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01.12.2012 | Research article | Ausgabe 1/2012 Open Access

BMC Medical Informatics and Decision Making 1/2012

Physicians reading and writing practices: a cross-sectional study from Civil Hospital, Karachi, Pakistan

BMC Medical Informatics and Decision Making > Ausgabe 1/2012
Muhammad Farhan Khaliq, Muhammad Muslim Noorani, Uzair Ahmed Siddiqui, Maheen Anwar
Wichtige Hinweise

Electronic supplementary material

The online version of this article (doi:10.​1186/​1472-6947-12-76) contains supplementary material, which is available to authorized users.

Competing interest

The authors declare that they have no competing interests.

Authors’ contribution

MFK and MMN designed the study. The work of Data collection and database construction was distributed equally amongst authors. Data analysis and interpretation was done by MFK, MMN and UAS. Provisional drafts of manuscript were written by MFK, MMN, UAS and MA. Final revisions of draft were done by MFK and MMN. All authors read and approved the final manuscript.



To determine the behavior of physicians regarding medical literature reading and participation in research activities at one of the largest teaching hospitals in Pakistan.


This descriptive, cross-sectional study was conducted by interviewing the house officers, residents and fellows of six major specialties (Medicine, Surgery, Pediatrics, Psychology, Obstetrics & Gynecology and Anesthesia) in Civil Hospital, Karachi between August and December, 2011. The questionnaire elicited responses regarding the reading habits of physicians, preferred sources of information, their participation in research activities (publication & supervision) and views regarding journal club. SPSS 17.0 was used for data entry and analysis.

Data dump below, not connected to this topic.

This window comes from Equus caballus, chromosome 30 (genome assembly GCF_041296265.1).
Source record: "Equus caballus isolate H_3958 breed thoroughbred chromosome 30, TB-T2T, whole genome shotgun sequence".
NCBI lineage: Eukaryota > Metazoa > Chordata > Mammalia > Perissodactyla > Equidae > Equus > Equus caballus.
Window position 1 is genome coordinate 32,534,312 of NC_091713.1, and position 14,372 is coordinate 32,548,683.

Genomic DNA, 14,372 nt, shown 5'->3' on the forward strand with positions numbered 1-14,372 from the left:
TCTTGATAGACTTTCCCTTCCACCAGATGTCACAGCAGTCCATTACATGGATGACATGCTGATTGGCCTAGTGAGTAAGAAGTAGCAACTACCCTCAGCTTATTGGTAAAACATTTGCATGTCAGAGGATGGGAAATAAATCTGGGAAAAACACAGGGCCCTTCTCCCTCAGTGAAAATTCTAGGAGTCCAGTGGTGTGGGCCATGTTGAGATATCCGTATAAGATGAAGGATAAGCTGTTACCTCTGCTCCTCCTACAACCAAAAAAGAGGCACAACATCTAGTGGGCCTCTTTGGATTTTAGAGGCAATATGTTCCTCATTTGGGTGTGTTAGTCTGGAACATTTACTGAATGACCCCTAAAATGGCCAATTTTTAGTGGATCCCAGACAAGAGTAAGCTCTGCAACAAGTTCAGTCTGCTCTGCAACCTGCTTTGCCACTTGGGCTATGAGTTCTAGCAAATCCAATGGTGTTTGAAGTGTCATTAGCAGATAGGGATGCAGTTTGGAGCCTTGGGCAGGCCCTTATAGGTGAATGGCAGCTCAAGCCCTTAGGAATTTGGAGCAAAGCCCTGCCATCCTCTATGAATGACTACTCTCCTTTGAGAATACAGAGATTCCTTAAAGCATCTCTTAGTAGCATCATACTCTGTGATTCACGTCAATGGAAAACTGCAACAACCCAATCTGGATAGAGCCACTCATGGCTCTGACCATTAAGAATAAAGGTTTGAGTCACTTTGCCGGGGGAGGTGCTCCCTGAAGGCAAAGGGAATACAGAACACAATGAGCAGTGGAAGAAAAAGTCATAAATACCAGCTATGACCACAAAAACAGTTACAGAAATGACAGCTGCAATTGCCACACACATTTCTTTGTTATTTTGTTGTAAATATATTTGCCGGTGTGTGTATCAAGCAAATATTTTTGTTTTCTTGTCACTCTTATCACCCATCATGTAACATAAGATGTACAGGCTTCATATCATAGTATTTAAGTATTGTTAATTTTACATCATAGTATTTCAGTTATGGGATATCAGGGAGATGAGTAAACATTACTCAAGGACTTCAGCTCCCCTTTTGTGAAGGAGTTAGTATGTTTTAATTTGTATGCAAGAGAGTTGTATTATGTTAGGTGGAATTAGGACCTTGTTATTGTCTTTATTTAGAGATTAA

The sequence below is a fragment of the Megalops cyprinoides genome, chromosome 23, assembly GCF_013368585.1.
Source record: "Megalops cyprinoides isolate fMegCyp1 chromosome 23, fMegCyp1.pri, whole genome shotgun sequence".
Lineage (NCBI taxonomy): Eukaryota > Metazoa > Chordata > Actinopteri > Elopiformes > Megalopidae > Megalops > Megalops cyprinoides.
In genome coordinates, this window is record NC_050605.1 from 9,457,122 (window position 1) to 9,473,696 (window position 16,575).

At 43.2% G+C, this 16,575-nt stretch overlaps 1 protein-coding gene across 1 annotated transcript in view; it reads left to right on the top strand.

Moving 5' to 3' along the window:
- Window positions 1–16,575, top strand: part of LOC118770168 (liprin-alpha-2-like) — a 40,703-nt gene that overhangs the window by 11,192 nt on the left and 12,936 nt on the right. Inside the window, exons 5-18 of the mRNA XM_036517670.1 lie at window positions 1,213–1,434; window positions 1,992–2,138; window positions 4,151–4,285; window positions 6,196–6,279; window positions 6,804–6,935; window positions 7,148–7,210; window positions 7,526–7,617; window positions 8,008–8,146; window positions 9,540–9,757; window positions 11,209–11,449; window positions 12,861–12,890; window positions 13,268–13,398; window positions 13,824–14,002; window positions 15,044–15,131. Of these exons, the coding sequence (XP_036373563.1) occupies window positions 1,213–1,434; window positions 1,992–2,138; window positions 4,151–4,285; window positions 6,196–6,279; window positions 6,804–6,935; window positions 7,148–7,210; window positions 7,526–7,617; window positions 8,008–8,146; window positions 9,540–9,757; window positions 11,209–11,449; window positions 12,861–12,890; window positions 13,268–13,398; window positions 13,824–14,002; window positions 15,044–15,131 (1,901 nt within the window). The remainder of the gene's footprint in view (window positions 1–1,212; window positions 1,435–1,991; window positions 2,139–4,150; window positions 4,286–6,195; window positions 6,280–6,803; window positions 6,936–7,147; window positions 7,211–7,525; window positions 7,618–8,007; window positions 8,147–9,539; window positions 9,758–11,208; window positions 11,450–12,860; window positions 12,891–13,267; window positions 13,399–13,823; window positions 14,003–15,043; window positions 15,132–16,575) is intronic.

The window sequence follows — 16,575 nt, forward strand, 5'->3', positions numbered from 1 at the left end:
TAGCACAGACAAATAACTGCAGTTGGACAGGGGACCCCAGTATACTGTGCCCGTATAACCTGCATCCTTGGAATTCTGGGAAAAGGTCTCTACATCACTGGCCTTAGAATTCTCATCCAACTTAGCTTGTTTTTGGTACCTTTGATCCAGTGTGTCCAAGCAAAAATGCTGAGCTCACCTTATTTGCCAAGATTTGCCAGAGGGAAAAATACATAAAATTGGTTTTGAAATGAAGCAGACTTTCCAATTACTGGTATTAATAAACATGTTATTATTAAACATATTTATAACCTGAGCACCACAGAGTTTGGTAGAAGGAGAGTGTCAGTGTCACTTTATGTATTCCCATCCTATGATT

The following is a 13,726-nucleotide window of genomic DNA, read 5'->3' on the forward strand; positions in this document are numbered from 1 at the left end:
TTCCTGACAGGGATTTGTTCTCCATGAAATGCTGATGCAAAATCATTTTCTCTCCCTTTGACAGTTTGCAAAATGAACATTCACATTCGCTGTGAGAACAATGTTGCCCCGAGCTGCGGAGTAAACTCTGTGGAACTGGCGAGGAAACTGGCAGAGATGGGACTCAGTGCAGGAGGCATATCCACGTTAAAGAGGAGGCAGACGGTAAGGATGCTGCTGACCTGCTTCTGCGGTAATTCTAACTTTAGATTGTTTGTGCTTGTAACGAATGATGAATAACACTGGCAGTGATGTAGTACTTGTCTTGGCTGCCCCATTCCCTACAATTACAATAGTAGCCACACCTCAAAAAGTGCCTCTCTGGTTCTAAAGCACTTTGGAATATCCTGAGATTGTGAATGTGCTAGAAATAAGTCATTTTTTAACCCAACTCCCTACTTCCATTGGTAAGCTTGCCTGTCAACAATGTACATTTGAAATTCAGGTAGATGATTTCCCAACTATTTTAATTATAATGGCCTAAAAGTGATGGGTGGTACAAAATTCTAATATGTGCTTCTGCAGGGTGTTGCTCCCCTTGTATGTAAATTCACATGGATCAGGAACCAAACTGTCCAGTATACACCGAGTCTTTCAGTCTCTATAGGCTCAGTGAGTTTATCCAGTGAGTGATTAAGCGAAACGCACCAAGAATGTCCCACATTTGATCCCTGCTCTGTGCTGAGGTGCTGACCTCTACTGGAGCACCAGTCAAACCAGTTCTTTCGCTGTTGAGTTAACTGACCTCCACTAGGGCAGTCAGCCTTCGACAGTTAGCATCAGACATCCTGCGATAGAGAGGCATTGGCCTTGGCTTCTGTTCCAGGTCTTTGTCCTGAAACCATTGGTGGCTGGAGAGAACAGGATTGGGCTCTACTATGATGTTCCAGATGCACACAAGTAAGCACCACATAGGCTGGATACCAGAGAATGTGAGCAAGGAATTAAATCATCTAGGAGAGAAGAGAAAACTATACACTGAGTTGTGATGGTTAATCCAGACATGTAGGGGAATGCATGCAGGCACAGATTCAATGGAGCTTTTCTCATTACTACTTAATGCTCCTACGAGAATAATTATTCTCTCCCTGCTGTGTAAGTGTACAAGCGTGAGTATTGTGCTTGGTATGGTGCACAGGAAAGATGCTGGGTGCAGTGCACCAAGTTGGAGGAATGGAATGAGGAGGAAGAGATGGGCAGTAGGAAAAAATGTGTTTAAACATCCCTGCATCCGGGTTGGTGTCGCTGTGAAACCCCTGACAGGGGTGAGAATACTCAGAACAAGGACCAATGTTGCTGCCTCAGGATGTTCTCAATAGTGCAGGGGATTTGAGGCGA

A total of 259 completely filled questionnaires were returned with a response rate of 85.19%. Mean age of the participants was 29.67 ± 7.65 years. Books were selected by 71.4% doctors as their preferred source of information, regardless of their clinical specialties. (p < 0.05). E-journals were preferred by 75.7% of the doctors over printed journals. This holds true for doctors from all specialties (p < 0.05). The ease of searching for relevant articles was the major contributor (50.5%) in preference of e-journals. 137 (52.9%) doctors read 5 or less articles per week. 30 (11.6%) doctors have subscription of journals (printed or electronic). At least one research paper has been published by 151 (58.3%) of the physicians interviewed. Most common reason for not participating in research activities was busy schedule (56.4%). Almost half (49.4%) doctors reported lack of journal club in their units. Of these, majority (88.35%) wanted a journal club in their respective units.


Urgent intervention is required to promote healthcare literature reading and writing practice in our physicians. Easy access to workplace computers with internet and subscription of paid journals will facilitate physicians. Lack of supervisors and busy schedule were reported to be important contributors for not participating in research. Addressing these issues will encourage doctors to participate more in research activities.
Authors’ original file for figure 1
Authors’ original file for figure 2
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